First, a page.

- Marine biologists at The University of Southern Mississippi are
tracking red snapper this fall to find out what happens to hatchery-raised
fish released on offshore reefs.
released radio-equipped fish this week in the Gulf of Mexico, about
20 miles southeast of Horn Island this week.
The radio tracking
experiment is part of a program to determine if using hatchery-raised
fish is an option to enhance depleted marine fish populations in
the gulf and what techniques will make it work best. Forty-five
fish from a total of about 1,500 released over a three-week period
have been tagged with the thimble-sized transmitters.
were all spawned, hatched and reared at the Gulf Coast Research
Laboratory here. The Southern Miss lab is headquarter for the U.S.
Gulf of Mexico Marine Stock Enhancement Program, in its sixth year
through the support of the National Marine Fisheries Service, an
agency of the National Oceanic and Atmospheric Administration.
enhancement has never been done before for offshore marine fish,"
said Dr. Reg Blaylock, one of the project's principal investigators.
"In addition to developing the technology to grow the fish
and release the fish, we are developing the techniques to assess
the effect of the release."
has chalked up a host of firsts for rearing, tagging and release
of the species that is in high demand and is designated by the federal
government as overfished in the gulf.
the stock enhancement research team has used radio tagging with
larger snapper, but never before with hatchery-raised fish so small
- four to six inches.
using routine technology to address a specific question about red
snapper stock enhancement: What happens to the fish after they are
released?" he said. "With stock enhancement programs,
you have to make sure that the fish live and that you are supplementing
the wild population instead of replacing it."
five acoustic receivers were tethered to the gulf bottom prior to
the first release in October and left to float in the water column
about 10 feet off the bottom. The battery-powered receivers will
record data for two to three months.
To tag the
fish with the radio equipment, researchers make a slit in the fish's
abdomen, insert the tag and stitch up the incision. The fish do
well and within a couple of days are ready for release. The snapper
are transported out to the reef in tanks. Then they are flushed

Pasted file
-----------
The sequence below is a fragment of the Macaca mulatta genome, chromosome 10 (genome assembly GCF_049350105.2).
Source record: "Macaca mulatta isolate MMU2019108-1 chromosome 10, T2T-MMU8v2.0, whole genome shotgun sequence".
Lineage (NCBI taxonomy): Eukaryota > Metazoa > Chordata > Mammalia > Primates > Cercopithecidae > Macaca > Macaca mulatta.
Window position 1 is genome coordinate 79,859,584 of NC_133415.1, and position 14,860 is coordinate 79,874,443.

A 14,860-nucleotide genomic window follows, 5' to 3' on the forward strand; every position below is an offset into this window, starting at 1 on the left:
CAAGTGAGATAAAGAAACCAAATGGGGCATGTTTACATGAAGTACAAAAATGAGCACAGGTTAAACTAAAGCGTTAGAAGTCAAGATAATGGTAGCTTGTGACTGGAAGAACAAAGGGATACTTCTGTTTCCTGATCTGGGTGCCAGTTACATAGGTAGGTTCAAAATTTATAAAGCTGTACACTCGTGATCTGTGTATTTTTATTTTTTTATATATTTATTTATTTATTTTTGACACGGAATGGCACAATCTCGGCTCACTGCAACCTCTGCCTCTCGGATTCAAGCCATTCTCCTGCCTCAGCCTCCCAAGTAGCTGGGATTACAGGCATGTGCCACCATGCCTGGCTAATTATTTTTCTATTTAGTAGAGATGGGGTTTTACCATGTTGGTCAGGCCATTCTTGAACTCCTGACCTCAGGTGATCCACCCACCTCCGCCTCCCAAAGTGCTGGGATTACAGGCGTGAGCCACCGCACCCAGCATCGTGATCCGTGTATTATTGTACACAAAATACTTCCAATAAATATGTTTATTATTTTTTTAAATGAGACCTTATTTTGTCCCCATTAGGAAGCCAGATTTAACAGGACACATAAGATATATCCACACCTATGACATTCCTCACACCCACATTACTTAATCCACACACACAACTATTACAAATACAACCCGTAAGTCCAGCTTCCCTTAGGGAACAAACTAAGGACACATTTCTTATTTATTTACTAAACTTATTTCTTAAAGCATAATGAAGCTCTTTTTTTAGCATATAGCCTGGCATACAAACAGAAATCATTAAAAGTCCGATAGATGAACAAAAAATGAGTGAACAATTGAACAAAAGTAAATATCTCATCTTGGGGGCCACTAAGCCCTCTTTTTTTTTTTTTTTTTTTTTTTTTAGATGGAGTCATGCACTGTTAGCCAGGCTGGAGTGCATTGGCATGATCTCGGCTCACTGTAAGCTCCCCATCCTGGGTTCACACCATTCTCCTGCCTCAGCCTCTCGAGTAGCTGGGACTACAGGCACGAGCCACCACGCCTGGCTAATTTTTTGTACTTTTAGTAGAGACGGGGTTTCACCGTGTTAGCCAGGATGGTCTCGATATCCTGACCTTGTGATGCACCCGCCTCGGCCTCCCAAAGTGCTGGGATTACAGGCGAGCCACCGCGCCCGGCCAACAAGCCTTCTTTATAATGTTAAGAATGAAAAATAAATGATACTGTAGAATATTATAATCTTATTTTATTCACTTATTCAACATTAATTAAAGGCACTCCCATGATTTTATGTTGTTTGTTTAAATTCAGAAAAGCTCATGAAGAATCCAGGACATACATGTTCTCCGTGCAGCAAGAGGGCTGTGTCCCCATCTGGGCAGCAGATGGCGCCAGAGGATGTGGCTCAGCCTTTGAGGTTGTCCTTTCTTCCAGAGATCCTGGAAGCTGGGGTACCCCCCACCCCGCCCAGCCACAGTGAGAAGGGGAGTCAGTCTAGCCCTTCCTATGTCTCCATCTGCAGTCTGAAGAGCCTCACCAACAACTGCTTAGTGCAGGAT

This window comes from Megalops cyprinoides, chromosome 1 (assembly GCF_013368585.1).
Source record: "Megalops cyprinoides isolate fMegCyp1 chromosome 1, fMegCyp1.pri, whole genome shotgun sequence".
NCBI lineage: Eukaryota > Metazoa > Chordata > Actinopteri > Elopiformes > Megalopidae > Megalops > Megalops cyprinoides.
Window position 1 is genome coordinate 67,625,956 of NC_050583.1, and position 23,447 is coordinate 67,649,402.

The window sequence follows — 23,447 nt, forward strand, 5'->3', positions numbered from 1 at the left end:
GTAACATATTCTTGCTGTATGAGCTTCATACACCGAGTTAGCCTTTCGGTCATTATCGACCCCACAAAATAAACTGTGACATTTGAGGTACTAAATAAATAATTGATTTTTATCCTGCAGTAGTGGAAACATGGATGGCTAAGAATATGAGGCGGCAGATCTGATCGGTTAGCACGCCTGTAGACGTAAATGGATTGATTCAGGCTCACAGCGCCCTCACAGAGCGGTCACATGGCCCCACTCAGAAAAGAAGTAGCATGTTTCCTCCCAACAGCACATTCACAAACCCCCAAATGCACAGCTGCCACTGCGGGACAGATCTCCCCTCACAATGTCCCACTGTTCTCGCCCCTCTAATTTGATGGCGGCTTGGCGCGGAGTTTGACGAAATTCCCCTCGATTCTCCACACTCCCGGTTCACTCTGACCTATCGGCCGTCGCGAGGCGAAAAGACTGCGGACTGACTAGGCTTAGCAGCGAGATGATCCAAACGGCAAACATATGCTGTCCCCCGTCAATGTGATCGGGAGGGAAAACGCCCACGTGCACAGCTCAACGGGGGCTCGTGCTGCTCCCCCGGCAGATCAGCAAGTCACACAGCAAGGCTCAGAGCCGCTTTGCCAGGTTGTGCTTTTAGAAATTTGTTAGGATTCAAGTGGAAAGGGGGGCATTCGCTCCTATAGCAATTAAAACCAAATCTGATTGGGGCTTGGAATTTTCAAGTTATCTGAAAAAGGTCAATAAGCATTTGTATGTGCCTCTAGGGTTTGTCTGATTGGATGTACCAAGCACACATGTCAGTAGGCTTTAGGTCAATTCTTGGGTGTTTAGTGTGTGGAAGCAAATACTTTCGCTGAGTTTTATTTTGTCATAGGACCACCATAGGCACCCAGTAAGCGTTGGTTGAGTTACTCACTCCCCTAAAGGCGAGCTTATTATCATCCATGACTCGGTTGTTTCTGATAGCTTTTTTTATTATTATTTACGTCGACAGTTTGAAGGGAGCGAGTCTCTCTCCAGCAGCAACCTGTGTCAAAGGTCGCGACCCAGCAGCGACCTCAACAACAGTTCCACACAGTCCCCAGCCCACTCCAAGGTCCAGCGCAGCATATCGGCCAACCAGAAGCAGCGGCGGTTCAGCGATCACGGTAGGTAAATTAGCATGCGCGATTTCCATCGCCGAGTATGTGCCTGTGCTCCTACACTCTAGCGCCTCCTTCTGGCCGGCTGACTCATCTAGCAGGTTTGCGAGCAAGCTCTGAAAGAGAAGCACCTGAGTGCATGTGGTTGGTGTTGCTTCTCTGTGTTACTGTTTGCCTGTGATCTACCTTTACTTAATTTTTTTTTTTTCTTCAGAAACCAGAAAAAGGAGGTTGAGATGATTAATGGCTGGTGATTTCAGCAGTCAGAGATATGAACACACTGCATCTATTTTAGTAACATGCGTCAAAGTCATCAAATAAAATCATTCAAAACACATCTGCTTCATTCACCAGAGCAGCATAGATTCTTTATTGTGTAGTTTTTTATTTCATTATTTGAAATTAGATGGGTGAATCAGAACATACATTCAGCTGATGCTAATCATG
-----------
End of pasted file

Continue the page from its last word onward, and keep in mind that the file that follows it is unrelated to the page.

through a hose that delivers them to the reef about 70 feet beneath
the water's surface.
Gulf Fishing Banks, Inc., built the reef specifically for the laboratory's
snapper research and development work, Blaylock said.
fish passes within range, the receiver records a beep. You can then
go retrieve the information and download data. The information will
identify which individual is going where."
is the third and final in this year's tagging experiment. Each release
has placed on the reef approximately 500 snapper that were spawned,
hatched and raised at GCRL. Fifteen from each release carry the
radio acoustic tags. The research team tagged all 1,500 with a wire
tag that is coded with information plus a color-coded elastomer
tag - a polymer of different neon colors injected into fin and tail.
that stock enhancement for marine fishes is more complicated than
applying the well-developed technology used for enhancing populations
of freshwater species and species such as salmon that spend part
of the their lives in freshwater and part in saltwater.
is a great deal to be learned about the fundamentals of the process,"
he said. "It is even more complicated for the hatchery phase.
What works to grow one species in culture may not work at all for
another species. We have to do very basic research on growing the
fish as well as basic research on the effects of the releases."
Miss lab has been a pioneer in marine research and education in
the northern Gulf of Mexico since 1947. Institutions working with
the GCRL on the stock enhancement program are Oceanic Institute
of Hawaii, Mote Marine Laboratory of Sarasota, Fla., and Jackson